ISIS Report 01/03/05
Sterile GM trees cannot contain transgenes, instead, they raise
special safety concerns for health and biodiversity
Prof. Joe Cummins and
Dr. Mae-Wan Ho
referenced version of this article is posted on ISIS members website.
Transgenic or genetically modified (GM) trees have been tested
extensively in large open plots with little concern over the spread of
transgenes. Studies on the dispersal of pollen and seeds from forest trees have
shown that gene-flow can be measured in kilometres. It is clear that the
transgenes from GM trees cannot be contained once released into the
environment. For that reason, a great deal of effort has been devoted to
developing genetic modifications commonly referred to as terminator
techniques - that prevent flowering or pollen production.
In view of the serious threats posed by GM forest trees to the forest
ecosystems of the world (see "GM forest trees the ultimate threat", this
series), commercial release of transgenic trees is widely rejected unless
strict containment of transgenes can be assured, it is hoped, through
engineering such terminator trees.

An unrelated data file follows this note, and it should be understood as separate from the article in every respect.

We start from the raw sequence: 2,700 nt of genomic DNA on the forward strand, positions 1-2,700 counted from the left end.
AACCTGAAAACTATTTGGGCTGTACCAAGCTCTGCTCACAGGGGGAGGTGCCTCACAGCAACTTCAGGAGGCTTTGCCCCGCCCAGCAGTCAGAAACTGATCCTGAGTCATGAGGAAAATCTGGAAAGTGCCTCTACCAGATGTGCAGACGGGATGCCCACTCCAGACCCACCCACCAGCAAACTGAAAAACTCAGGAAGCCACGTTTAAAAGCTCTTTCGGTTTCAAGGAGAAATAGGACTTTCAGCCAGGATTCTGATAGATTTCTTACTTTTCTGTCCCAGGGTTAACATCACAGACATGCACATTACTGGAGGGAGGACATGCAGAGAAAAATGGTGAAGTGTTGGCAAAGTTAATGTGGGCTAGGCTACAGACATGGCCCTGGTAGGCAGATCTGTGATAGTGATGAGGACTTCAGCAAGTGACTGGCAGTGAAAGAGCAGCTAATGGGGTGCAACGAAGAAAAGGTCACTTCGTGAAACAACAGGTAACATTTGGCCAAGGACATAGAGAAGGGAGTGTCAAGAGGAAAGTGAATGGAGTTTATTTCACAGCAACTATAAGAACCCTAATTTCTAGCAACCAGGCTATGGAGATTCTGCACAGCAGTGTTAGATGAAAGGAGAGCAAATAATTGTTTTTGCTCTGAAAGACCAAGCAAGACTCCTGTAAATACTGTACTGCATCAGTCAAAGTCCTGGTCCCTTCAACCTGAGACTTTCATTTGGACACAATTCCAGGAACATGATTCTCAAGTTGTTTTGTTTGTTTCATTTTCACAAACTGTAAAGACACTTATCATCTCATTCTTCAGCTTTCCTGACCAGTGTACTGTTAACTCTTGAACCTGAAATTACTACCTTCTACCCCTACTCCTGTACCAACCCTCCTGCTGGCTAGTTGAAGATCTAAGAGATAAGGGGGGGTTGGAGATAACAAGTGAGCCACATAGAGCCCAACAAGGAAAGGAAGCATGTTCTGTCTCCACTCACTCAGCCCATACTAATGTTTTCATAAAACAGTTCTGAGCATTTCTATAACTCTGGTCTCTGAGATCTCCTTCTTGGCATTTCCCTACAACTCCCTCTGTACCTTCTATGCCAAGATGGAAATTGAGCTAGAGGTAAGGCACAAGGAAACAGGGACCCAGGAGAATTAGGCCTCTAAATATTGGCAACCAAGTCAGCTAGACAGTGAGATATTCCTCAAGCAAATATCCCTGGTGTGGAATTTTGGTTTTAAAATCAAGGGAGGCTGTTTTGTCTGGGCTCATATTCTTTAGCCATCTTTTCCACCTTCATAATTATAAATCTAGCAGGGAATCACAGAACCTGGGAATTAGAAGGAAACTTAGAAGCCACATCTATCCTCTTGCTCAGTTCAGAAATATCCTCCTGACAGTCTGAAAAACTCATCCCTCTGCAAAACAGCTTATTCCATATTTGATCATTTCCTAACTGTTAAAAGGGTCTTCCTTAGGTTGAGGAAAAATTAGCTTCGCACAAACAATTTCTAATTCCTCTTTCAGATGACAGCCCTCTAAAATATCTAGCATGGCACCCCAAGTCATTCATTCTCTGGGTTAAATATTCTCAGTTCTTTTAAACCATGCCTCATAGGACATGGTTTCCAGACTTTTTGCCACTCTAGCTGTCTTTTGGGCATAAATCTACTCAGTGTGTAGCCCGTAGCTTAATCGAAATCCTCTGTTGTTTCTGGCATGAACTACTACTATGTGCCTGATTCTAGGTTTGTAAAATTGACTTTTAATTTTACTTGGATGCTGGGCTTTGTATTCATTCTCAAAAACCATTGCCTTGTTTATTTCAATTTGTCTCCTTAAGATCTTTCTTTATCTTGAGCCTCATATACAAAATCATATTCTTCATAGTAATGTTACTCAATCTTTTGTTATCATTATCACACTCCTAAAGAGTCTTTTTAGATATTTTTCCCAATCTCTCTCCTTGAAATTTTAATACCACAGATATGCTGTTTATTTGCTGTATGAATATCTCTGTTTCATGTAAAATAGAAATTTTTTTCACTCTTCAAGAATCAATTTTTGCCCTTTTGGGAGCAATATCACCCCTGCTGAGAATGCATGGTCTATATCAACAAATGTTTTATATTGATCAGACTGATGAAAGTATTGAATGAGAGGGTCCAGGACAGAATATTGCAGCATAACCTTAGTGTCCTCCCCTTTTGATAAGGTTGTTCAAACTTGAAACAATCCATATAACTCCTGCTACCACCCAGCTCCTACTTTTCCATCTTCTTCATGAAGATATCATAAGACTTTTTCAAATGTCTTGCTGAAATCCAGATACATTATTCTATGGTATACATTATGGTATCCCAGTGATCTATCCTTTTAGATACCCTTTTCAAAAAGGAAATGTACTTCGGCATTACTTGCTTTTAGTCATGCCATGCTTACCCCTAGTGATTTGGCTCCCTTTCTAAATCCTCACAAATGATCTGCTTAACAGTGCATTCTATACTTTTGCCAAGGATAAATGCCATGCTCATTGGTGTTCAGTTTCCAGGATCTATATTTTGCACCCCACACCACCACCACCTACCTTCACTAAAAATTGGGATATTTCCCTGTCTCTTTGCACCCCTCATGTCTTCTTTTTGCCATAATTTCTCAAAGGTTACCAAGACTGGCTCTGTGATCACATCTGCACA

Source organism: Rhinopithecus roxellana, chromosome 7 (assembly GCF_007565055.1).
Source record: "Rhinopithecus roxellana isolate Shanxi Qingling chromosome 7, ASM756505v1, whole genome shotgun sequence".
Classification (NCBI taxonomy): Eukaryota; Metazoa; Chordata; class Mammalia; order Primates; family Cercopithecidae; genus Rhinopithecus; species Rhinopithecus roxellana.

For the most part, the methods used to control flowering or pollination
involved interfering with the genetic programme for floral development or for
deleting cells involved in floral development. A group of genes - MADS-box
genes - code for the protein transcription factors that recognize DNA binding
domains (See "View from MADS house", this series). The plant MADS genes are
related to the extensively studied animal homeotic (HOX) genes that regulate
developmental pathways. Unraveling the functions of MADS genes has allowed
flower development to be manipulated.
Flowering is prevented by anti-sense genes, or small regulatory RNA to
prevent active gene products such as the MADS box transcription factor from
being formed. Also deployed is a kind of genetic abortion using a suicide gene.
The preferred suicide gene is the barnase ribonuclease from the soil bacterium
Bacillus amylolquefaciens. The ribonuclease is placed under the control
of a promoter specific to floral or pollen development. When activated, the
gene product effectively kills the cells in which the gene is expressed.
Another suicide gene used is the diphtheria toxin from the bacterium